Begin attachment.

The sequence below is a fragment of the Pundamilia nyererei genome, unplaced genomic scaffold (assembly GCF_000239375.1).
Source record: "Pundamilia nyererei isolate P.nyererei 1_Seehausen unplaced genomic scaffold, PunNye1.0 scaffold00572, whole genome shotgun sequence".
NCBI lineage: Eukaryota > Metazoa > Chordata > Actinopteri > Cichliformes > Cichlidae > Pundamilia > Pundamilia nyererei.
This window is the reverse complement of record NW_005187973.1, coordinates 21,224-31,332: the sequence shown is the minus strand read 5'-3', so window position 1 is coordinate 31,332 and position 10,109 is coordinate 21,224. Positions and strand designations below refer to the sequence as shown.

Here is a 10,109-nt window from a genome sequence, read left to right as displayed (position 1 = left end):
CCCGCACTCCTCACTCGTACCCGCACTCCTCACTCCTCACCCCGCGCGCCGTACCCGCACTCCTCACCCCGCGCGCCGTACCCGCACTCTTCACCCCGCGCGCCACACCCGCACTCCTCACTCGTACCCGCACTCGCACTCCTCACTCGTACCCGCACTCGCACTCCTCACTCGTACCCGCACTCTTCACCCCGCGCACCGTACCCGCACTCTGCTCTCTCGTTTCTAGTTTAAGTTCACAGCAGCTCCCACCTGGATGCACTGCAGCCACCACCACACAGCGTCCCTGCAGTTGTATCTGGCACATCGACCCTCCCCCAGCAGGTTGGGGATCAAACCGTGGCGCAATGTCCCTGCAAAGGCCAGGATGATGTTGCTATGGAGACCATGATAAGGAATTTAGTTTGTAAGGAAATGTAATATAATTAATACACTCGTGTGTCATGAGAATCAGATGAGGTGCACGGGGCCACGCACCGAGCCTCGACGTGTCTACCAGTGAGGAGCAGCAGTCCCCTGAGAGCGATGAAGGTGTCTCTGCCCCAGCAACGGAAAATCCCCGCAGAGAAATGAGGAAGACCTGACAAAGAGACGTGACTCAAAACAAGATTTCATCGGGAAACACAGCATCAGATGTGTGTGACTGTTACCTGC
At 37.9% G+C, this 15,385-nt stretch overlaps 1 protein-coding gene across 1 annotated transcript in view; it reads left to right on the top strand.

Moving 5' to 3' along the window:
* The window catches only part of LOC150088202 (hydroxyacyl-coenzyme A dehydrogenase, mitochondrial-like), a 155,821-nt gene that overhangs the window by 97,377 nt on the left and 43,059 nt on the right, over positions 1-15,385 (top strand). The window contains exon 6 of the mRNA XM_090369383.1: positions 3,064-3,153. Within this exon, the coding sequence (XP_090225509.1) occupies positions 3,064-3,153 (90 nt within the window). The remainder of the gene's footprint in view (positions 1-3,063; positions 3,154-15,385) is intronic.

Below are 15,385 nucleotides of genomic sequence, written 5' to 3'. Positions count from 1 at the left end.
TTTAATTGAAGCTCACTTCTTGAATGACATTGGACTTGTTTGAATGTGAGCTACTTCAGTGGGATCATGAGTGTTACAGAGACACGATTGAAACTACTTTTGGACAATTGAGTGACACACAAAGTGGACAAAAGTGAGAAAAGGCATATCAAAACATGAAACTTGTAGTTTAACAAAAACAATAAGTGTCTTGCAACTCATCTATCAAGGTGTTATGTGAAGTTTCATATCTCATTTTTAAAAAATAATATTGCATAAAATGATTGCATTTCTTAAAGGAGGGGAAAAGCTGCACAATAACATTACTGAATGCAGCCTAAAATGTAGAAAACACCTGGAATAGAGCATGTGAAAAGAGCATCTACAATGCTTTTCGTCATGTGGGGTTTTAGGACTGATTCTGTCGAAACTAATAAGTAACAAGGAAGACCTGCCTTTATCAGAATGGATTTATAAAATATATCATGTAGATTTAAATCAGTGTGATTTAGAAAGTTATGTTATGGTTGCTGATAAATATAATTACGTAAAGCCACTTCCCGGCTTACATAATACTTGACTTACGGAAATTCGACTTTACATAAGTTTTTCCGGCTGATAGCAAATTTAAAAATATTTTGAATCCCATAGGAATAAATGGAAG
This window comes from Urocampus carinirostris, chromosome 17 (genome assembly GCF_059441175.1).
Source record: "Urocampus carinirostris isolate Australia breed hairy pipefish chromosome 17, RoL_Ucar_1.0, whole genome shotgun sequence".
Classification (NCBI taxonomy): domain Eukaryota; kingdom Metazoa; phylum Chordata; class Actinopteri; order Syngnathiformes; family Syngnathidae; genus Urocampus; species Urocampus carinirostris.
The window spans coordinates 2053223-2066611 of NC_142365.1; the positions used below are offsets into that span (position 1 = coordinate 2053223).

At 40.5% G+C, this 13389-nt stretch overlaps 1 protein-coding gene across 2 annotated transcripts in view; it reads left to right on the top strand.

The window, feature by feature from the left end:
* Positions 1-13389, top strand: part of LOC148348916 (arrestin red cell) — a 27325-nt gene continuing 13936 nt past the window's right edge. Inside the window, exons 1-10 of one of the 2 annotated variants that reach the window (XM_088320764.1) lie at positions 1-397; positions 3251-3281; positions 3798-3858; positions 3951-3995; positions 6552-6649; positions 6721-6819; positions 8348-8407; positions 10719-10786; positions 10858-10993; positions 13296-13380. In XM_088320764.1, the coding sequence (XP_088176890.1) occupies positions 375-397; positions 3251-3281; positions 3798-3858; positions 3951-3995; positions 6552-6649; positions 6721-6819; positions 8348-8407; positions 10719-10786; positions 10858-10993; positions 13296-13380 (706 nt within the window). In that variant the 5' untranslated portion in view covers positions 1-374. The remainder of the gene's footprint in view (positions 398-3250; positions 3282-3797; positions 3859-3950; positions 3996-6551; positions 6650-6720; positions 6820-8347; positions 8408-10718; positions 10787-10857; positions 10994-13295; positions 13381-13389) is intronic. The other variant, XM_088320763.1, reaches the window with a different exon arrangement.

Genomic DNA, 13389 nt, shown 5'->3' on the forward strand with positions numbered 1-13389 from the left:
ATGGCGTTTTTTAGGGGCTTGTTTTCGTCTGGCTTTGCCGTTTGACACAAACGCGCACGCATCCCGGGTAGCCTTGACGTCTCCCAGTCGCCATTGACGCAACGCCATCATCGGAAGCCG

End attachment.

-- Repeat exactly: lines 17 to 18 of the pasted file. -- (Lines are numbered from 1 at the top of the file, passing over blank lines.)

The window, feature by feature from the left end:
* Positions 1-13389, top strand: part of LOC148348916 (arrestin red cell) — a 27325-nt gene continuing 13936 nt past the window's right edge. Inside the window, exons 1-10 of one of the 2 annotated variants that reach the window (XM_088320764.1) lie at positions 1-397; positions 3251-3281; positions 3798-3858; positions 3951-3995; positions 6552-6649; positions 6721-6819; positions 8348-8407; positions 10719-10786; positions 10858-10993; positions 13296-13380. In XM_088320764.1, the coding sequence (XP_088176890.1) occupies positions 375-397; positions 3251-3281; positions 3798-3858; positions 3951-3995; positions 6552-6649; positions 6721-6819; positions 8348-8407; positions 10719-10786; positions 10858-10993; positions 13296-13380 (706 nt within the window). In that variant the 5' untranslated portion in view covers positions 1-374. The remainder of the gene's footprint in view (positions 398-3250; positions 3282-3797; positions 3859-3950; positions 3996-6551; positions 6650-6720; positions 6820-8347; positions 8408-10718; positions 10787-10857; positions 10994-13295; positions 13381-13389) is intronic. The other variant, XM_088320763.1, reaches the window with a different exon arrangement.